The High Court found waiver by estoppel on the part of the plaintiff as they did not enforce the late payment interest claim between 2016 and May 2018 which led the defendant to believe that no late payment interest would be imposed for all the overdue invoices. It was the defendant’s claim that they had relied upon such representation and was prejudiced by the plaintiff's subsequent decision to claim the late payment interest retrospectively.
Other than the fact that waiver was an unpleaded defence (as required by Order 18 rule 8(1) of the Rules of Court 2012) and there being no evidence to show that the defendant had altered its position due to the delay by the plaintiff in issuing the late payment interest invoices, the Court of Appeal further examined whether there was in fact waiver by the plaintiff based on the facts of the case.
As there was no express act by the plaintiff to indicate that the late payment interest would not be charged, the Court of Appeal held that a mere delay in issuing the invoices for the same would not constitute a waiver. As such, the Court of Appeal held that the defendant was not released from paying late payment interest by way of the plaintiff’s conduct.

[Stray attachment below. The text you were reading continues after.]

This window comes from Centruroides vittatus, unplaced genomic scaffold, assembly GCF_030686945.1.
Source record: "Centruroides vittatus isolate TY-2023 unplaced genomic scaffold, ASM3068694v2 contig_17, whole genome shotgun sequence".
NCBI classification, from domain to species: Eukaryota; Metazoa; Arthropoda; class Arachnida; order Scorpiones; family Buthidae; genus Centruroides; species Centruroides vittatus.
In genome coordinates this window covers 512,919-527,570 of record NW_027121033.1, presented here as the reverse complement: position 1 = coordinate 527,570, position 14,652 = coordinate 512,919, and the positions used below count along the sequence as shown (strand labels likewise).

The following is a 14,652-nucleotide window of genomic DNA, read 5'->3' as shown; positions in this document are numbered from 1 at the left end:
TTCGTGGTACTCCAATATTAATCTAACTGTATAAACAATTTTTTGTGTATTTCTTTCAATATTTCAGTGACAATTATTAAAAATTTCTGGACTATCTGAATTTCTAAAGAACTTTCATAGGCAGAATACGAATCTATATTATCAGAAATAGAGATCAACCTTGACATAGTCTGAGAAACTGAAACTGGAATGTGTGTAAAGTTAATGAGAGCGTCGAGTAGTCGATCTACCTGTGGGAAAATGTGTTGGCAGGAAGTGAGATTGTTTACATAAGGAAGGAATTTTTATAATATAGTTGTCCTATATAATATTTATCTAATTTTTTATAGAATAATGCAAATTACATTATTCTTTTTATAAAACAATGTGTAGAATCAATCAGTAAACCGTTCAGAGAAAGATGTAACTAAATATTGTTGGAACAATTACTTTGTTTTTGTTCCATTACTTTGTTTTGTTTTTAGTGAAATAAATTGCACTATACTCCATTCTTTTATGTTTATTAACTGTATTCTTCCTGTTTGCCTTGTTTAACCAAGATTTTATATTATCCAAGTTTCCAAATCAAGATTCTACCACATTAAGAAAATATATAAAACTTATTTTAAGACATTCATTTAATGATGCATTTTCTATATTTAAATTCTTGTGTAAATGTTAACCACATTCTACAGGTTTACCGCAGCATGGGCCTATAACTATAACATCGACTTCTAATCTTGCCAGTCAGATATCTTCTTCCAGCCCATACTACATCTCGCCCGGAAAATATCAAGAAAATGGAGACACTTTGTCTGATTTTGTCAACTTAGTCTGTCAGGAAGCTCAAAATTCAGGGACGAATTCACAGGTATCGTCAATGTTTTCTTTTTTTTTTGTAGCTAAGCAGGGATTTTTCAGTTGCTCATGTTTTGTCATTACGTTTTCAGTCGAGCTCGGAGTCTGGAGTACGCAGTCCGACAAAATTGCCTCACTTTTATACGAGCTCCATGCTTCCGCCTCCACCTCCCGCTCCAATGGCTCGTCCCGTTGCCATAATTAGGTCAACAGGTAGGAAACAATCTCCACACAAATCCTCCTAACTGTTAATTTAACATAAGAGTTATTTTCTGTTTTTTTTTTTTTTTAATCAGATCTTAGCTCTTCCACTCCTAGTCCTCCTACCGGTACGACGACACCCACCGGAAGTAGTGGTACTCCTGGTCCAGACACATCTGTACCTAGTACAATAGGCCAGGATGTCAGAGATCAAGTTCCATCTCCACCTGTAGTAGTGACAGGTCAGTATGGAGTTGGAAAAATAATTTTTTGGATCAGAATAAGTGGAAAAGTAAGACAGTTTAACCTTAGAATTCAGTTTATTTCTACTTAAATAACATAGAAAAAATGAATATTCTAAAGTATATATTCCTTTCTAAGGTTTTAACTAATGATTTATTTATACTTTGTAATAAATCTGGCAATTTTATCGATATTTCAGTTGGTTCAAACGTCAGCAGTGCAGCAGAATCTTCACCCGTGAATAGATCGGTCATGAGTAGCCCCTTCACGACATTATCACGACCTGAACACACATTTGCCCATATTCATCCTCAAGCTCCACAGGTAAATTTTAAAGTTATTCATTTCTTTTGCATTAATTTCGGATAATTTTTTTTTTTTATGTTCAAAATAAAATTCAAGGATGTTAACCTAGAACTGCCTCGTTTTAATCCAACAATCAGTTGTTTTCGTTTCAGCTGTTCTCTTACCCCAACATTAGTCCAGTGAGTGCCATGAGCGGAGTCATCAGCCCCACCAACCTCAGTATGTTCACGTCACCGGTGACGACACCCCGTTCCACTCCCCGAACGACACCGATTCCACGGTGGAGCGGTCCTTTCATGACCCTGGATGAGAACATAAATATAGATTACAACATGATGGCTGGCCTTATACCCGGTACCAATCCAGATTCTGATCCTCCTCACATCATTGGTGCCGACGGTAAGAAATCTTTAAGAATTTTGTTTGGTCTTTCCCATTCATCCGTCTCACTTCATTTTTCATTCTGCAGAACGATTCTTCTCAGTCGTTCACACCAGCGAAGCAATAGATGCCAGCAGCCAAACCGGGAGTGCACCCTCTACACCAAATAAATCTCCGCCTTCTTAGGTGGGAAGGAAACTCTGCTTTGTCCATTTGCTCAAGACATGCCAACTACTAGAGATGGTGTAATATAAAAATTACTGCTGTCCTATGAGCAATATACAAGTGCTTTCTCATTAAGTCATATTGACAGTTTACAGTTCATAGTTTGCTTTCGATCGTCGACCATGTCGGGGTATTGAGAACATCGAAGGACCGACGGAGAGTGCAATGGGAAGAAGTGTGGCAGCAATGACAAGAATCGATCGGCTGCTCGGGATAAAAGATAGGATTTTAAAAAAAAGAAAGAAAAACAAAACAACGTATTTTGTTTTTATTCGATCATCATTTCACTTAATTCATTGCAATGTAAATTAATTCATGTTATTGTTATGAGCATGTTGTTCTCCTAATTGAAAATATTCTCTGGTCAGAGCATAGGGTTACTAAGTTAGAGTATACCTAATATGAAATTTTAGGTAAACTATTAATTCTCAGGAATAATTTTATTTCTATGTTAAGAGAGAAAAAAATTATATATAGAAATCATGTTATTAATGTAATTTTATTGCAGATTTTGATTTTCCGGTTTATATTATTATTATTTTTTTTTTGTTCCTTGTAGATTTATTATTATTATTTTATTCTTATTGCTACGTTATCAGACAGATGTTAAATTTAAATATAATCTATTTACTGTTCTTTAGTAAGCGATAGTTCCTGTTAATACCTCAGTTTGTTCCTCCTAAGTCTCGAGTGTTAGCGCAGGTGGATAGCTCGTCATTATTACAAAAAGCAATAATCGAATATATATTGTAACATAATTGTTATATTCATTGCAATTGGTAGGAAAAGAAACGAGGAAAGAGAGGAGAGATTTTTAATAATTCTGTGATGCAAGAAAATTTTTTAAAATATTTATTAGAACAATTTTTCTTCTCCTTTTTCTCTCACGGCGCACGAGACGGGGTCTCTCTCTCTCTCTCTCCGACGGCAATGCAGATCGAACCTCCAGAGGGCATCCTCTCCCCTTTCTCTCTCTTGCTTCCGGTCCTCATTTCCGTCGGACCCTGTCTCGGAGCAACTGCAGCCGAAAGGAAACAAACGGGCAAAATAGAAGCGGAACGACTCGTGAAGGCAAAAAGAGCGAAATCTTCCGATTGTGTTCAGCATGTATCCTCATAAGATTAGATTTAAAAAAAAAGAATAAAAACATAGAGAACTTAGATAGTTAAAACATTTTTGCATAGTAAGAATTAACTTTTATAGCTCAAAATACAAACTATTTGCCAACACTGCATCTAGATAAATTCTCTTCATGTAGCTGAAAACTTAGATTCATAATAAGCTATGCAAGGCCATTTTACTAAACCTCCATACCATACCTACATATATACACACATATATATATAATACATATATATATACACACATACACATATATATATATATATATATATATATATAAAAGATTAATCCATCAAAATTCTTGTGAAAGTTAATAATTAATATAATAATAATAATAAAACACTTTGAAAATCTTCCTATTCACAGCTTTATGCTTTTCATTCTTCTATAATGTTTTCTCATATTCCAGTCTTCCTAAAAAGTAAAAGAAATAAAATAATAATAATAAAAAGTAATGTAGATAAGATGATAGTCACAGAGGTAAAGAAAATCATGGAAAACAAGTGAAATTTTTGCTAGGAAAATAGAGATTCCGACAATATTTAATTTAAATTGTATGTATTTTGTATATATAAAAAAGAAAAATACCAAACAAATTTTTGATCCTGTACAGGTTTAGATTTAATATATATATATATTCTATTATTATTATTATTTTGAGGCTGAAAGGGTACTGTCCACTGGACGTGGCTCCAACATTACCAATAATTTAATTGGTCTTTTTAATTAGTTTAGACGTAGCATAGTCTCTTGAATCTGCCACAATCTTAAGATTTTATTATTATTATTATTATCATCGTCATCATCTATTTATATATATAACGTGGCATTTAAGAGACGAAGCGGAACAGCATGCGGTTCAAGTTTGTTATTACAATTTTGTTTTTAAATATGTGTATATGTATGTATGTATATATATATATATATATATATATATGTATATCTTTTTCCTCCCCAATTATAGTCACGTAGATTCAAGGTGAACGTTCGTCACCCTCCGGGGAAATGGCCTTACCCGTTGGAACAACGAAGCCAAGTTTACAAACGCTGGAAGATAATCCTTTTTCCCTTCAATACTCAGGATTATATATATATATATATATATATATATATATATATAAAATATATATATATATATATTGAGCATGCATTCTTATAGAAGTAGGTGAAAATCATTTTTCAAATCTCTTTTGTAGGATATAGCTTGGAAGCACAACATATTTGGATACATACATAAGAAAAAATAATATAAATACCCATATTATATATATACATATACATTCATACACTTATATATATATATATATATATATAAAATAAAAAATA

In transactions involving goods sold and delivered, all the ancillary transaction documents such as the previous quotations, invoices, delivery orders and statements of accounts are crucial yet so easily overlooked. This case serves as a stark reminder that the court gives due consideration to all the transaction documents collectively in constituting a contract between parties.
As such, parties should always address their minds to all terms and conditions incorporated into all or any of these transaction documents (including the fine prints) in the course of their dealings and must be quick to object should they disagree with any terms not agreed upon.
5 May 2023